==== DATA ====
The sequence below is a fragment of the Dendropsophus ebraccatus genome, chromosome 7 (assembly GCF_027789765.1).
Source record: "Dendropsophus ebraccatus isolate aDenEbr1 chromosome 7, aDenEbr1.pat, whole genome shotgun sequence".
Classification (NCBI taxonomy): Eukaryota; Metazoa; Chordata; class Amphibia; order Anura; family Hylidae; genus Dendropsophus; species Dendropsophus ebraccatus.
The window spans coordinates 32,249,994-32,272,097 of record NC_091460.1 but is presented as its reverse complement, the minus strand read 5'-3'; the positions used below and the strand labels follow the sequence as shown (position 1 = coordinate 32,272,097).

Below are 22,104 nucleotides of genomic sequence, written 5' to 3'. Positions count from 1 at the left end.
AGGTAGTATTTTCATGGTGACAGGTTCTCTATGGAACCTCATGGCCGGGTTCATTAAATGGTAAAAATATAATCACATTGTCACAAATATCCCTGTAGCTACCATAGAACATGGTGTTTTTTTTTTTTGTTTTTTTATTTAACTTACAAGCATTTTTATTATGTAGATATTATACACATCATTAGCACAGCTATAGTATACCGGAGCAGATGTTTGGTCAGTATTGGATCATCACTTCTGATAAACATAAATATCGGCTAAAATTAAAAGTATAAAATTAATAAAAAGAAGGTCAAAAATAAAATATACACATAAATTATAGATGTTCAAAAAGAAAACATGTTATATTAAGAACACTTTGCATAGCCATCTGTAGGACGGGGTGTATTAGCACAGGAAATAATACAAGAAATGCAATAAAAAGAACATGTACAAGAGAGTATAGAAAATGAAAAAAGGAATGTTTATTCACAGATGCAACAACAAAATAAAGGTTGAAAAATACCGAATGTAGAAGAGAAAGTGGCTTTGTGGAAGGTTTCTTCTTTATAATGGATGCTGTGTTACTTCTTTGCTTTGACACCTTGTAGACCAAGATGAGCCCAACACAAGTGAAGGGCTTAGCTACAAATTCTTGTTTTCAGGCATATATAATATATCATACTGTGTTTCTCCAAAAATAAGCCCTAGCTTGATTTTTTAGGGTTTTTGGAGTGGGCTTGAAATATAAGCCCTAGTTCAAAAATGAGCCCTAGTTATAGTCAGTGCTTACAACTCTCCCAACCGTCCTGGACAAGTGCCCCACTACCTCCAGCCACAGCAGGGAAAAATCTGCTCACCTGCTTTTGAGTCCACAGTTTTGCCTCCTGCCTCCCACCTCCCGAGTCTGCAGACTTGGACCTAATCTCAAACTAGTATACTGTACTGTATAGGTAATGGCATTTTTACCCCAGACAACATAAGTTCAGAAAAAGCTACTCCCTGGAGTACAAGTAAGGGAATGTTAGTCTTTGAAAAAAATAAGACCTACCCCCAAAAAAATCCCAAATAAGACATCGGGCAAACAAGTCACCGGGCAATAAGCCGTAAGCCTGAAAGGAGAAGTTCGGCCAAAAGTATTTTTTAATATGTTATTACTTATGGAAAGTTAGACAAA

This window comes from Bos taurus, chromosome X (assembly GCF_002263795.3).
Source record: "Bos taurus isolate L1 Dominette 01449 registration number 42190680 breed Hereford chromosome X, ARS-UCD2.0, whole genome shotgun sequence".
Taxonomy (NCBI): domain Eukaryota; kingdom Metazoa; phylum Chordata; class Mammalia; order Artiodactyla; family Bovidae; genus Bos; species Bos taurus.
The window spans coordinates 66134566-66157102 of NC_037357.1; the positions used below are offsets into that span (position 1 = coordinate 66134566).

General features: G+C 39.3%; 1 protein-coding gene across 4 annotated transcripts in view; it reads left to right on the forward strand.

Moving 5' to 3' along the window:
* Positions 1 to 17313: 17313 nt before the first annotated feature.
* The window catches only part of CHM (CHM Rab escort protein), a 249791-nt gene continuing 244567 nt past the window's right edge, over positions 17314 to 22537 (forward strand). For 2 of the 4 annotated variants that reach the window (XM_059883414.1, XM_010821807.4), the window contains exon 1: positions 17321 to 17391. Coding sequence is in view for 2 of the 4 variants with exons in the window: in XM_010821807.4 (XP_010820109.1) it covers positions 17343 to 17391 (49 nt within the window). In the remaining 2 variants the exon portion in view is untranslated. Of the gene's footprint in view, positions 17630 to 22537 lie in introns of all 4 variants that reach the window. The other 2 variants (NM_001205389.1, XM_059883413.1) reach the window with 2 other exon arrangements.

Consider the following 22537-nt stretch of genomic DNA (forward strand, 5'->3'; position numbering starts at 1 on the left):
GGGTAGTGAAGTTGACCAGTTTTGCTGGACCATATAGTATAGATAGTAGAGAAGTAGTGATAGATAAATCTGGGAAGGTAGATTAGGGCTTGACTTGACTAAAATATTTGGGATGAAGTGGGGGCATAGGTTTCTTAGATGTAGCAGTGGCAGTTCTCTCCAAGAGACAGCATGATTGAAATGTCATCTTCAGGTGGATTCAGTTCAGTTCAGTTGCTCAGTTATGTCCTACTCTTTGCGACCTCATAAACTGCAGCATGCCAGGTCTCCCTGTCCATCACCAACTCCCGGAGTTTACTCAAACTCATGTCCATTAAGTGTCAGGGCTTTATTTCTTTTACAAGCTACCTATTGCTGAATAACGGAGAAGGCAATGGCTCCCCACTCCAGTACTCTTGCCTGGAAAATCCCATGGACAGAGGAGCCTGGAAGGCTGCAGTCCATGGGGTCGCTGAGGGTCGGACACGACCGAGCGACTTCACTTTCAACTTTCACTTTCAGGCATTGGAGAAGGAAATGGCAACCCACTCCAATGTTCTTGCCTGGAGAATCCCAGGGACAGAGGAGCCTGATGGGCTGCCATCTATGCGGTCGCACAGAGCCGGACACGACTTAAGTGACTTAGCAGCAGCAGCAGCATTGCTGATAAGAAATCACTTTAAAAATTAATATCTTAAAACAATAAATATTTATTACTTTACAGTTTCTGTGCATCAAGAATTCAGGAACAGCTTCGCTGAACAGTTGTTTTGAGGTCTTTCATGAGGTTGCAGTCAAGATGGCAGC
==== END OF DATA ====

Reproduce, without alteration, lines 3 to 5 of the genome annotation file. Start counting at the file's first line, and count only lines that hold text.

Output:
Classification (NCBI taxonomy): Eukaryota; Metazoa; Chordata; class Amphibia; order Anura; family Hylidae; genus Dendropsophus; species Dendropsophus ebraccatus.
The window spans coordinates 32,249,994-32,272,097 of record NC_091460.1 but is presented as its reverse complement, the minus strand read 5'-3'; the positions used below and the strand labels follow the sequence as shown (position 1 = coordinate 32,272,097).

Below are 22,104 nucleotides of genomic sequence, written 5' to 3'. Positions count from 1 at the left end.